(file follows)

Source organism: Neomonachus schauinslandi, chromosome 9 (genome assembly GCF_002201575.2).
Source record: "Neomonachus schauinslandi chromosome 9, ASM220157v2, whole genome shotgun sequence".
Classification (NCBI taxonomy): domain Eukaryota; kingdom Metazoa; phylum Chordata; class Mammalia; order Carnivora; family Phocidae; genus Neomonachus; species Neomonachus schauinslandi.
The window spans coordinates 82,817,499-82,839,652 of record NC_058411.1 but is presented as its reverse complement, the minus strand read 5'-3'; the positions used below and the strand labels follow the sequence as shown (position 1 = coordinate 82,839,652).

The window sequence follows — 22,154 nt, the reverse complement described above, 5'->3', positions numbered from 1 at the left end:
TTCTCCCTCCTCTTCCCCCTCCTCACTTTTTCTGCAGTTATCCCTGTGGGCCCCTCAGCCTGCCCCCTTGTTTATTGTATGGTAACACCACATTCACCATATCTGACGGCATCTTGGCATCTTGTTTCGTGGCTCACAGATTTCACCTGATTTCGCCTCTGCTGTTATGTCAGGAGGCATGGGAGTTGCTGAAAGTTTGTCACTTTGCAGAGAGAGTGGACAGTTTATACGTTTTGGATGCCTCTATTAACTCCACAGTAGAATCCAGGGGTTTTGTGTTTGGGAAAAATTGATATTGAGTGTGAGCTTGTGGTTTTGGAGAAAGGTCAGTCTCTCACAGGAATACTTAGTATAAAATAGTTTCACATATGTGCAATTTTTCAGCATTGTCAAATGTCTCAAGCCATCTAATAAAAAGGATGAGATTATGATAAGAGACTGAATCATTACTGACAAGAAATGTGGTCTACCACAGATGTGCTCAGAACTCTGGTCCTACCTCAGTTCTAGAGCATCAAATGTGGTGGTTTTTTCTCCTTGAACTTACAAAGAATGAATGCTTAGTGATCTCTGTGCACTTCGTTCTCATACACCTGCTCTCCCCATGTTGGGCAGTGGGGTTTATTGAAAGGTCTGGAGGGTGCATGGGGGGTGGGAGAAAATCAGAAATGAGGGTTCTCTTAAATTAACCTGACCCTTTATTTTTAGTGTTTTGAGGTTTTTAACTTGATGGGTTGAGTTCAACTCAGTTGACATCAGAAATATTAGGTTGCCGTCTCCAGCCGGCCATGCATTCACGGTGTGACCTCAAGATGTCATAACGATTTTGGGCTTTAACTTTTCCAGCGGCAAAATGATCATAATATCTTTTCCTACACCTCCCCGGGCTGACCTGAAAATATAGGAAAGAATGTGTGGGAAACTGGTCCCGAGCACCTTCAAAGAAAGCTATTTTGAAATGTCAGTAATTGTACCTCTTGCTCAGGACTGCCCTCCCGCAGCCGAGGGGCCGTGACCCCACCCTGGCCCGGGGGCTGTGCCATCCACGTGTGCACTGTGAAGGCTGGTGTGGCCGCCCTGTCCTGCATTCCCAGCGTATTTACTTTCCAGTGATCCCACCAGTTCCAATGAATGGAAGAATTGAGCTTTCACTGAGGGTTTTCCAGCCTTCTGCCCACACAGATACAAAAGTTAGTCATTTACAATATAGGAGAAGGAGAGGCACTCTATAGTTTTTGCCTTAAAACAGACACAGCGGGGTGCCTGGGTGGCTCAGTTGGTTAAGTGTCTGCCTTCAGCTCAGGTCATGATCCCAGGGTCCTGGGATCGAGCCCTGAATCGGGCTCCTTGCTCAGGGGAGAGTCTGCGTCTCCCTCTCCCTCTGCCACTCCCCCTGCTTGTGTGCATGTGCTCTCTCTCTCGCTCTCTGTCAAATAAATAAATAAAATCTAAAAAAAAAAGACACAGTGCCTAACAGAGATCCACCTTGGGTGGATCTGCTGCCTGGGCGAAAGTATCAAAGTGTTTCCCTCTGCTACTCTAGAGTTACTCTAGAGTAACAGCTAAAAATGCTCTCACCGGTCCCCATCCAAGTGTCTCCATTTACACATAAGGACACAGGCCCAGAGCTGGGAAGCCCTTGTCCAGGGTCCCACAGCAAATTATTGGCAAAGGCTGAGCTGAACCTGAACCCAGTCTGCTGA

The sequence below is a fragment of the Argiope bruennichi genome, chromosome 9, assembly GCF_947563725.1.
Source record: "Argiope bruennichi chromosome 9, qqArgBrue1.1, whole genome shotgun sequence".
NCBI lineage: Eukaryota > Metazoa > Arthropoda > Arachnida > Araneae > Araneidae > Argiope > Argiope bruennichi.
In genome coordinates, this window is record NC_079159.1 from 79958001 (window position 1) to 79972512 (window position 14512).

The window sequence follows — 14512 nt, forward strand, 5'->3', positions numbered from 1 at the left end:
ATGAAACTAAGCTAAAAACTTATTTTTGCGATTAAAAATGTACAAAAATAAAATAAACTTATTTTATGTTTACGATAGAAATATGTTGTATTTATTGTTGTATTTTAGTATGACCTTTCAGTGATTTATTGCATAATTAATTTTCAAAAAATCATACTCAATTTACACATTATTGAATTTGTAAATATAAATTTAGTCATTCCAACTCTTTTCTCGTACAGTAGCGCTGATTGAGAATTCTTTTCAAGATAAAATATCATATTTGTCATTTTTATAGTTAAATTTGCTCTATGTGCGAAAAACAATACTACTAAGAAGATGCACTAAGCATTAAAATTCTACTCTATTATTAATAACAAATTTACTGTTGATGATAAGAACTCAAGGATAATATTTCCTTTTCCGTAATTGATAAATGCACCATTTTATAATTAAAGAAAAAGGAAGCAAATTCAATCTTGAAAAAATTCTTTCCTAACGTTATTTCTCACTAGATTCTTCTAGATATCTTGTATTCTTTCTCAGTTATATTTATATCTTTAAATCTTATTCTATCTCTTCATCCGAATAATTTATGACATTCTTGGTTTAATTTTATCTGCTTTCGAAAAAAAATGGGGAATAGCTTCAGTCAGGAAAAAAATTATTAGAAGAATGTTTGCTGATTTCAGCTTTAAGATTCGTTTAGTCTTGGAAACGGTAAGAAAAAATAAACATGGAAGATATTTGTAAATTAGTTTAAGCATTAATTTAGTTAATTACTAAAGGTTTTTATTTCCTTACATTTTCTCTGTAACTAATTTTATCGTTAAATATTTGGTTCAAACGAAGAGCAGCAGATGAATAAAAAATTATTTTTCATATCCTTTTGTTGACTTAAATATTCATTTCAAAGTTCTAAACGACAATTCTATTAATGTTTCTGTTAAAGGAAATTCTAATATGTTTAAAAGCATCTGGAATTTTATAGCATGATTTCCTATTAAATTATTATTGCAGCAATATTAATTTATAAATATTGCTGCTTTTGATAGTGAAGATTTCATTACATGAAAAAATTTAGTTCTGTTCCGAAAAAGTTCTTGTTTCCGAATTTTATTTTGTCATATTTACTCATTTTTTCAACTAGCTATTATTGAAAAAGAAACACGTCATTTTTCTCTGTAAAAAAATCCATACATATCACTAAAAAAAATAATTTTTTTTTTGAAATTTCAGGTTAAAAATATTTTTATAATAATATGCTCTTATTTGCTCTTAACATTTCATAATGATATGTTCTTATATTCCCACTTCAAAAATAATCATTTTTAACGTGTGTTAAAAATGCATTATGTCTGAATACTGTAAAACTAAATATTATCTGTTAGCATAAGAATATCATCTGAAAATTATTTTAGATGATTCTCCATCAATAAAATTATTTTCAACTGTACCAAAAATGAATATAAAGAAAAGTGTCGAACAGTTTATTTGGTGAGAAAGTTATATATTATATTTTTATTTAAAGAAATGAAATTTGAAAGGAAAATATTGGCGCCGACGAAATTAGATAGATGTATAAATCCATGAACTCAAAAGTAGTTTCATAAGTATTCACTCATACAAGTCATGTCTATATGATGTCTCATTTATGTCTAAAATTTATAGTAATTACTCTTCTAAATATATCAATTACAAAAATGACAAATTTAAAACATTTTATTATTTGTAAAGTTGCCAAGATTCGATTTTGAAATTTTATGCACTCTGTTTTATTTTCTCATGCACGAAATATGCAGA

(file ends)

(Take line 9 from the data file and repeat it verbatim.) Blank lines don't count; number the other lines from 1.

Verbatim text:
NCBI lineage: Eukaryota > Metazoa > Arthropoda > Arachnida > Araneae > Araneidae > Argiope > Argiope bruennichi.